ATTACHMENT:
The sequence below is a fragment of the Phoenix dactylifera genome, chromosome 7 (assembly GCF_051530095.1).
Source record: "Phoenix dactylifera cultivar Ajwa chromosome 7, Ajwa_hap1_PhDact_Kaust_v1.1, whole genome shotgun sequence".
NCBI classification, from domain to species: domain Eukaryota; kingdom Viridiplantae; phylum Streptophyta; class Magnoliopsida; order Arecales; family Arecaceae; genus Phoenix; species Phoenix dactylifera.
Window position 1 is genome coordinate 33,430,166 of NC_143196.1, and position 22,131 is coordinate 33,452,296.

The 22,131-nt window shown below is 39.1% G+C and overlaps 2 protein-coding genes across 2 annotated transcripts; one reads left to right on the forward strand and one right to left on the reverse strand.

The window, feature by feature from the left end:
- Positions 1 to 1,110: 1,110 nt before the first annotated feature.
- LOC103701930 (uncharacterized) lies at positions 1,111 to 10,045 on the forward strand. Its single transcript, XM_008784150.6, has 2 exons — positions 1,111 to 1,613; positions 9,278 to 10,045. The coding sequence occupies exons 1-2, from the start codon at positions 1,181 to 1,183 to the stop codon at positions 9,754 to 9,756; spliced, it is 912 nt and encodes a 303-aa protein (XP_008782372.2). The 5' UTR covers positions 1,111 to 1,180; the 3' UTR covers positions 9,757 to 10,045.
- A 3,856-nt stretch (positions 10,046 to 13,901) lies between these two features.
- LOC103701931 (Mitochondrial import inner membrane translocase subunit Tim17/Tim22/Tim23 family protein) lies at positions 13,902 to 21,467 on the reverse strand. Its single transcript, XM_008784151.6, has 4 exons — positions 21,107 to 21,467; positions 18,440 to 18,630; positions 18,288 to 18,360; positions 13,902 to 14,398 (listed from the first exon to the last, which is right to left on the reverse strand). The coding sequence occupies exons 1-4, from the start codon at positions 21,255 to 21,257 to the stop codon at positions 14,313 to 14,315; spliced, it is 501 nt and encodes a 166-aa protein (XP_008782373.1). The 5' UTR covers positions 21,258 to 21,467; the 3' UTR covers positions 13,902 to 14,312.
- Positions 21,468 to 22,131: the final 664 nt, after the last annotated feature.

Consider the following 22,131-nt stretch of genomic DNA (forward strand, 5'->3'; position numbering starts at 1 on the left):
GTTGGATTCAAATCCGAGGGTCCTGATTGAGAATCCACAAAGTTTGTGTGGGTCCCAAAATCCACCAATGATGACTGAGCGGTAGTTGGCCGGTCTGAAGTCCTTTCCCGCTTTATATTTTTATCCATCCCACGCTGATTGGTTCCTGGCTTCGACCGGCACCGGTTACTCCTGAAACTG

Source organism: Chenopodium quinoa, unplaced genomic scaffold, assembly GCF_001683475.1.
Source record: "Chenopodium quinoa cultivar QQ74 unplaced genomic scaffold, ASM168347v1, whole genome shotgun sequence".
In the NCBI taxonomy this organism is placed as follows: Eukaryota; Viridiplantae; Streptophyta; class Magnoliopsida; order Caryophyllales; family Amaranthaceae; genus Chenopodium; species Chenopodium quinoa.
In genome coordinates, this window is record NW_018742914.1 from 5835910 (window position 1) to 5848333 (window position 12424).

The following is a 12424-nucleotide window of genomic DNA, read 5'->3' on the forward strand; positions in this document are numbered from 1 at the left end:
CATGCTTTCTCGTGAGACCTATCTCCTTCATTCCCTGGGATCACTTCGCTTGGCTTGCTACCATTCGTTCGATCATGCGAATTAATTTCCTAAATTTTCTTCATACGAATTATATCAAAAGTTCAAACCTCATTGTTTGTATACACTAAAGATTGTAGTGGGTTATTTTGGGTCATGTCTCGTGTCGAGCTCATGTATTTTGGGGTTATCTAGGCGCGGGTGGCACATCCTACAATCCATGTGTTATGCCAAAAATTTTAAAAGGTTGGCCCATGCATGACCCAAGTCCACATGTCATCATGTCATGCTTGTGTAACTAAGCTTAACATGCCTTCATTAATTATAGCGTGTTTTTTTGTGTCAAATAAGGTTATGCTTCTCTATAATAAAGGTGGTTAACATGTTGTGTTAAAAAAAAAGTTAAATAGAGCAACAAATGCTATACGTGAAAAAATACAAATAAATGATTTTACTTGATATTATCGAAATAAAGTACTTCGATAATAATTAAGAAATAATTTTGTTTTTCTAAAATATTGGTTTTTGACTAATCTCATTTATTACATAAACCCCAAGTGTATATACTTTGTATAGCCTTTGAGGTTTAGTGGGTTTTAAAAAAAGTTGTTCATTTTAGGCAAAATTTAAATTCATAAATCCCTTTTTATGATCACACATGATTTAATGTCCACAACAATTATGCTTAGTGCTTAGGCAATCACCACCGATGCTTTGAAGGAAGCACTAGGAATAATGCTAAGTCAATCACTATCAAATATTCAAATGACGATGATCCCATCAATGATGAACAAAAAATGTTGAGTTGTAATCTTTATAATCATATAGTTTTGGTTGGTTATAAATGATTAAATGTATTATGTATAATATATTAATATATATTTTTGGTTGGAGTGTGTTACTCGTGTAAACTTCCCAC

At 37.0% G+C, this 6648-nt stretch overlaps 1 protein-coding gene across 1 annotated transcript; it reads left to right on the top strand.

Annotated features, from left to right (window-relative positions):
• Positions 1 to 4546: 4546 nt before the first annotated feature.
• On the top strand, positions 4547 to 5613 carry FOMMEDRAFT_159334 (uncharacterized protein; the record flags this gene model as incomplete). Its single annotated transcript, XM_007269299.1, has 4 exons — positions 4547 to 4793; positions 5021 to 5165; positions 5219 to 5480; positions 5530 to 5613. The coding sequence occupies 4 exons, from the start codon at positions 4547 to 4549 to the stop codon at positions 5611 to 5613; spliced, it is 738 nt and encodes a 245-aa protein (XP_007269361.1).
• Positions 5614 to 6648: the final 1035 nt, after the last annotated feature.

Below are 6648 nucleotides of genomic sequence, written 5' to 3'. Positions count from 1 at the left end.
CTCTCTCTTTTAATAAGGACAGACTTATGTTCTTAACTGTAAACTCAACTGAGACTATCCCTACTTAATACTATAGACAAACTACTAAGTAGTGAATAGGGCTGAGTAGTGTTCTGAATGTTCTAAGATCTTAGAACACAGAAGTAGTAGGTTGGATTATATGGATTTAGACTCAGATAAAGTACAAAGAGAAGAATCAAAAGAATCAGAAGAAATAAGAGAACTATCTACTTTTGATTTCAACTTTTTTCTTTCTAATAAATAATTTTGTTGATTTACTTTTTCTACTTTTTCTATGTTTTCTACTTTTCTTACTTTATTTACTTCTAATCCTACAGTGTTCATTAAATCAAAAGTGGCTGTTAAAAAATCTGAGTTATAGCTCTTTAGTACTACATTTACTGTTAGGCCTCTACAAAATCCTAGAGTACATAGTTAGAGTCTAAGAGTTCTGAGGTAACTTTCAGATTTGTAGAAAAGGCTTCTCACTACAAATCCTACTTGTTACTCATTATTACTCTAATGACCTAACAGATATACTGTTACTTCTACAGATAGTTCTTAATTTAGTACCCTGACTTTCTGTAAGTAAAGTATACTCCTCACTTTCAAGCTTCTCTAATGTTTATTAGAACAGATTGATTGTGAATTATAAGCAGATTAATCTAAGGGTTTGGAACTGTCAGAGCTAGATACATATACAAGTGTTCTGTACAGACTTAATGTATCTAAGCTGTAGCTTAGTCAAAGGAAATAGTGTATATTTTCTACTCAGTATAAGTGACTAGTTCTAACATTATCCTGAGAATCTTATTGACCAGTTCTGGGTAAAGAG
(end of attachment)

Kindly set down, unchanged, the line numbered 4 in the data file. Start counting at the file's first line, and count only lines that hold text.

Window position 1 is genome coordinate 33,430,166 of NC_143196.1, and position 22,131 is coordinate 33,452,296.